Tag Archive for Olin Library
by Olivia Drake •
Wesleyan’s Olin Library is now home to a collection of 33 titles donated by the Consulate General of India, New York.
On May 1, Consul Sandeep Chakravorty visited campus and participated in a formal dedication of the “India Corner.”
Housed in the Smith Reading Room, these volumes, representing India’s rich history and culture, and covering the country’s linguistic and geographical diversity, join the library’s other robust holdings in Indian history, culture, and politics as well as Wesleyan’s rich heritage in Indian music, dance, and theater.
Among the donations are Introduction to the Constitution of India by Durga Das Basu; Sufi Lyrics by Bulleh Shah, India: The Emerging Giant by Arvind Panagariya, Contemporary Dogri Short Stories by Ved Rahi, and Gitanjali by Rabindranath Tagore. All are cataloged and available for checking out at Olin.
Wesleyan is the fifth U.S. university to be gifted such a book collection; the University of Buffalo, the University of Pittsburgh, Syracuse, and Rutgers each have their own “India Corner” at their libraries.
“We’re looking at colleges and universities like [Wesleyan] that are blossoming in their connection to India,” Consul Chakravorty said. “The collection is interesting and represented the diversity of India, from the north, south, east, and west, and some are in Hindi, and other languages.”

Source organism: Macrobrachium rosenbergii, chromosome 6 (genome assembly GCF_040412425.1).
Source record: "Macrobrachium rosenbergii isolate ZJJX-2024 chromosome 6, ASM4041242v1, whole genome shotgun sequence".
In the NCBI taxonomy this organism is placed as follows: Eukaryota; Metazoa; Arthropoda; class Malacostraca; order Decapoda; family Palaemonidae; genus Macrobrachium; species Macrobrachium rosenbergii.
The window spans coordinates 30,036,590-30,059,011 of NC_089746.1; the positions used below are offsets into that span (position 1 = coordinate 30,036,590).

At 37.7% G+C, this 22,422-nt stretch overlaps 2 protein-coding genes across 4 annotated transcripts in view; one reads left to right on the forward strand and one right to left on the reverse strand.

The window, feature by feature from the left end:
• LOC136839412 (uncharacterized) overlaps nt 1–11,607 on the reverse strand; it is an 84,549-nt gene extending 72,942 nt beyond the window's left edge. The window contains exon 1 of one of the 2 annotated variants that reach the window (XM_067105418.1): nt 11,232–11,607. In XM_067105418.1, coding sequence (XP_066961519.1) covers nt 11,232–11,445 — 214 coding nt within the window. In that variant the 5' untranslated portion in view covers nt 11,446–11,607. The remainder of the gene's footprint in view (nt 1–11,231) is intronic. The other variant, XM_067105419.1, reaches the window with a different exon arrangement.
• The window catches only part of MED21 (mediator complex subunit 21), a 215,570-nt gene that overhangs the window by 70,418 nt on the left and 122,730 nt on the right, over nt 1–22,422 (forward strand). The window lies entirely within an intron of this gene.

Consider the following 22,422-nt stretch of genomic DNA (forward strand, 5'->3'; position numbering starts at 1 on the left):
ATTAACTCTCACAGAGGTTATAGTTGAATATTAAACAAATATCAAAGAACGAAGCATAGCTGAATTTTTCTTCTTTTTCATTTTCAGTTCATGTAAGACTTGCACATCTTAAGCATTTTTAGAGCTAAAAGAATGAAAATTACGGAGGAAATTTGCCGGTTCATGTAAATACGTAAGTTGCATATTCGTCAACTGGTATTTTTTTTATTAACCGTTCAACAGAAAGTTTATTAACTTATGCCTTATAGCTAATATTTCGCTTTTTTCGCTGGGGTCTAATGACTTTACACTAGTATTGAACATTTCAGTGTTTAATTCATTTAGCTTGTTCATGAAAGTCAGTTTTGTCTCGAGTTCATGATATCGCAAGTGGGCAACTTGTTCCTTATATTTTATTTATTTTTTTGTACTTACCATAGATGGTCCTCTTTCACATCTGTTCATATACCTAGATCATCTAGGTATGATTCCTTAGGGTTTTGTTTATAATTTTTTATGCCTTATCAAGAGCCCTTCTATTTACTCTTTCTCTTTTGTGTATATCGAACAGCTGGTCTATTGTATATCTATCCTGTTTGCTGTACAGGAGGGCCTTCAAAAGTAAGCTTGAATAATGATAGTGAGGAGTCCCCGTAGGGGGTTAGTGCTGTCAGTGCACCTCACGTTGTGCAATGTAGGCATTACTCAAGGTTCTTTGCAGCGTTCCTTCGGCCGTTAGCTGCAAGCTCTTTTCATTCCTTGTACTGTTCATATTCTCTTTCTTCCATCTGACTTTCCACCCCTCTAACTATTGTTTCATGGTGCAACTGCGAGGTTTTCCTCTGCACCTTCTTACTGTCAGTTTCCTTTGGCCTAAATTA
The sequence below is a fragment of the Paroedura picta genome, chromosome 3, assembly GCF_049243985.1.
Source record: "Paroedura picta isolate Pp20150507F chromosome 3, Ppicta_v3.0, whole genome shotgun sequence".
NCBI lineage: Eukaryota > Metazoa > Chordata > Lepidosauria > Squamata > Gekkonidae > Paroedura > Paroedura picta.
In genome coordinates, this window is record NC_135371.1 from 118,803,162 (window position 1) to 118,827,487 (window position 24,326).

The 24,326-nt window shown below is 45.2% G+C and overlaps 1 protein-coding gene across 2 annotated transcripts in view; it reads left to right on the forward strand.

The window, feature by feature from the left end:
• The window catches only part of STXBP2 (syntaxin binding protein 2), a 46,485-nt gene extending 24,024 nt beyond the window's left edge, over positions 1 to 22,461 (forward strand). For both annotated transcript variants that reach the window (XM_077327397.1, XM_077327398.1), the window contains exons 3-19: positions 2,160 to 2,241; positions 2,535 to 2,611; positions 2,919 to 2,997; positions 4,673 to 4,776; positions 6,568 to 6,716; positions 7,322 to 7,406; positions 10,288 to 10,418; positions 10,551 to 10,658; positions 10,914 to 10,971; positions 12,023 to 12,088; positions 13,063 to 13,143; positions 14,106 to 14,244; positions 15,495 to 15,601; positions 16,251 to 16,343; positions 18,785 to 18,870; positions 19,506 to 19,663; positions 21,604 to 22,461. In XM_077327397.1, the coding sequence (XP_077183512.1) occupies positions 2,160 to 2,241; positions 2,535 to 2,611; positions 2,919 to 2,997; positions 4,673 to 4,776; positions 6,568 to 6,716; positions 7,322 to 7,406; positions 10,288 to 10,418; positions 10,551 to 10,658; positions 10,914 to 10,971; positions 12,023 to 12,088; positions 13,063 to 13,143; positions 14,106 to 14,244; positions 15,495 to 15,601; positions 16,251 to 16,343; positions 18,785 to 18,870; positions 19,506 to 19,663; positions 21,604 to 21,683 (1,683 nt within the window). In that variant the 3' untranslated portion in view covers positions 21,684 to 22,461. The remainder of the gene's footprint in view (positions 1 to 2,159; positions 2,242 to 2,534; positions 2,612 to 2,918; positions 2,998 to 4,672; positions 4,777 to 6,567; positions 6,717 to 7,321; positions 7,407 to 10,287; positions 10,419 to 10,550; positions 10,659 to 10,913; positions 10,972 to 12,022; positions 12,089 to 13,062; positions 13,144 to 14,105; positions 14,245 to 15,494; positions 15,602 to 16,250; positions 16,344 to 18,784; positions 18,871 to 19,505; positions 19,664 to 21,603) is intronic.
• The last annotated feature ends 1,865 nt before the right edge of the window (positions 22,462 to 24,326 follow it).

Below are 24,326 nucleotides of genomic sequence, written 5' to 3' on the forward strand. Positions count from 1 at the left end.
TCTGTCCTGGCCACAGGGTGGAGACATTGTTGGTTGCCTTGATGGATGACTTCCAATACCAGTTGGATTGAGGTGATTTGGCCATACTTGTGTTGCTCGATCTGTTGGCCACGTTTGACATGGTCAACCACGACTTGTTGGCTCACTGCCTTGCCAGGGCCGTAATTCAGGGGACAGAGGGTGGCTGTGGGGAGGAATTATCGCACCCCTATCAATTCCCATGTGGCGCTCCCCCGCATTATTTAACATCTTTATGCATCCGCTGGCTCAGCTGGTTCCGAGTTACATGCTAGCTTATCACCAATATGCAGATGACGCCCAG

by Olivia Drake •
(By Christine Foster)
Imagine being chosen to oversee a vast treasure trove, including more than a million items ranging from art and music to government documents and—oh, yes, books. Such is the job set before Andrew White, who was chosen in April to be the University’s next Caleb T. Winchester Librarian.
Provost and Senior Vice President for Academic Affairs Joyce Jacobsen wrote in a campus-wide email announcing White’s appointment that the search committee was drawn to his experience working collaboratively with different groups of people. The previous librarian, Dan Cherubin, died suddenly last September, after having made an outsized impact in just a year in the post.
White is being asked to be the “cheerleader in chief” for the library, but also to mind the budget, to consider how best to use the physical spaces, and to invite different constituencies in to effectively access the rich resources Wesleyan has amassed over the years. White took some time from his busy first few weeks to share his history and vision in a Q&A for the Connection.
Q: What attracted you to Wesleyan’s libraries? What makes us special?
A: Wesleyan is an amazing place and I immediately felt at home when I stepped onto campus and into Olin Library. Wesleyan is a significant name in American higher education and that significance is reflected in both the scope and breadth of the collections, not only in the libraries, but across campus. We are one of the largest libraries among national liberal arts colleges and I could not pass up the opportunity to help make our resources more visible and relevant.